Ten former law enforcement officers from five agencies, in addition to two civilians, have been sentenced to from one to nine years in federal prison for selling their badges to protect drug dealers.
The man who coordinated the protection, a civilian, is to be sentenced in federal court on Wednesday.
The sentences wrap up an investigation that started in 2011 with an FBI investigation into allegations that cops getting paid to protect drug gangs and cartels, sometimes wearing their uniforms and driving their official cars while working for the criminals.
When the FBI investigation became public with federal indictment 18 months ago, law enforcement officials metro wide were left in shock.
Forest Park Police Chief Dewayne Hobbs said after seeing two of his officers led off in handcuffs he found it “most egregious” that they were working with drug dealers “behind the badge.
“It was sickening to think that two weeks ago I trusted those guys,” Hobbs told The Atlanta Journal Constitution days after the charges were announced in February 2013. “And to some extent, it makes you look around and say, ‘Who else?’”
U.S. Attorney Sally Yates said at the time the indictment was returned, the officers named in it had “sold their badges by taking payoffs from the drug dealers they should have been arresting.”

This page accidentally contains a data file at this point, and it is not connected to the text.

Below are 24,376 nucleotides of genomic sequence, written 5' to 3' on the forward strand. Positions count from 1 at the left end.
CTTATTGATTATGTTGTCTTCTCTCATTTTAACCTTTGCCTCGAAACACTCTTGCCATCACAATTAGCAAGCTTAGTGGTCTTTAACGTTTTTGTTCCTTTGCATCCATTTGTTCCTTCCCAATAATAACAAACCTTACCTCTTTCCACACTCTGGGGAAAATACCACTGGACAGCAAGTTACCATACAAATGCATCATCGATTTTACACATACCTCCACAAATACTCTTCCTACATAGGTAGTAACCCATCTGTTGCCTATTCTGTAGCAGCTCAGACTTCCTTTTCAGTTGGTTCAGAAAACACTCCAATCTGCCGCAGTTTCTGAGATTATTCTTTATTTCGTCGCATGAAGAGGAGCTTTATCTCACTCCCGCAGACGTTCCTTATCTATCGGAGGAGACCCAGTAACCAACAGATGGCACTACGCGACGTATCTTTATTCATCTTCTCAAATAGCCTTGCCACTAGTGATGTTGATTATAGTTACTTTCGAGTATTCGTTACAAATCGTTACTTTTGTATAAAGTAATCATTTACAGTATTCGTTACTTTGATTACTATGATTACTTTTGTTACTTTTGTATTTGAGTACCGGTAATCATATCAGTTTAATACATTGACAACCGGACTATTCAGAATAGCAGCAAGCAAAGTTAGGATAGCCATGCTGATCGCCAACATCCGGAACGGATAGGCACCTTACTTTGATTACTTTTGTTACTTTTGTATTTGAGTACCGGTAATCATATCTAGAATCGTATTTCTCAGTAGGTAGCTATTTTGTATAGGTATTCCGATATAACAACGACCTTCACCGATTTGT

Her office declined to comment on the cases until after Jerry Mannery Jr., a civilian, is sentenced Wednesday. He has pleaded guilty to coordinating the law enforcement protection for various drug operations.
The sentences were part of binding agreements that also included guilty pleas before U.S. District Judge Julie Carnes, who is moving to the federal appeals court based in Atlanta.
The FBI investigation that lead to the guilty pleas and prison sentences began in 2011 after an informant told the federal agents Atlanta area cops were also working as bodyguards for drug dealers while they transacted business, protecting them from competitors as well as other law enforcement investigations.
Payments ranged from several hundred to a few thousand dollars. Some eagerly helped plot the operations, gave suggestions to make them go more smoothly and even talked about the stark possibility they might have to shoot someone.
An informant working with federal agents put the word out that cops were needed to provide protection. Two civilians stepped up, offering names of cops who would be interested.
One of the civilians, Elizabeth Cross, was sentenced to a year in prison.
The first two officers to be recruited were former DeKalb Police Officer Dennis Duren who was sentenced to seven years, and former Stone Mountain officer Denoris Carter. who was to three years.
Others sentenced Monday were:
• Former DeKalb County sheriff’s deputy Gregory Harvey, who had kept his uniform and badge after he left the agency in 2005, was sentenced to nine years.
• Former DeKalb County jailer Monyette McLaurin, six years.
• Former DeKalb County police officer Dorian Williams, seven years.
• Former Forest Park police Sgt. Victor Middlebrook, seven years.
• Private security officer Alexander Hill, five years.
• Former Atlanta police officer Kelvin Allen, five years.
• Former MARTA police officer Marquez Holmes, five years.
• Former Federal Protective Services officer Sharon Peters, three years.
• Former DeKalb County jailer Chase Valentine, 33 months.
The also were ordered to perform hundreds of hours of community service once they are released.
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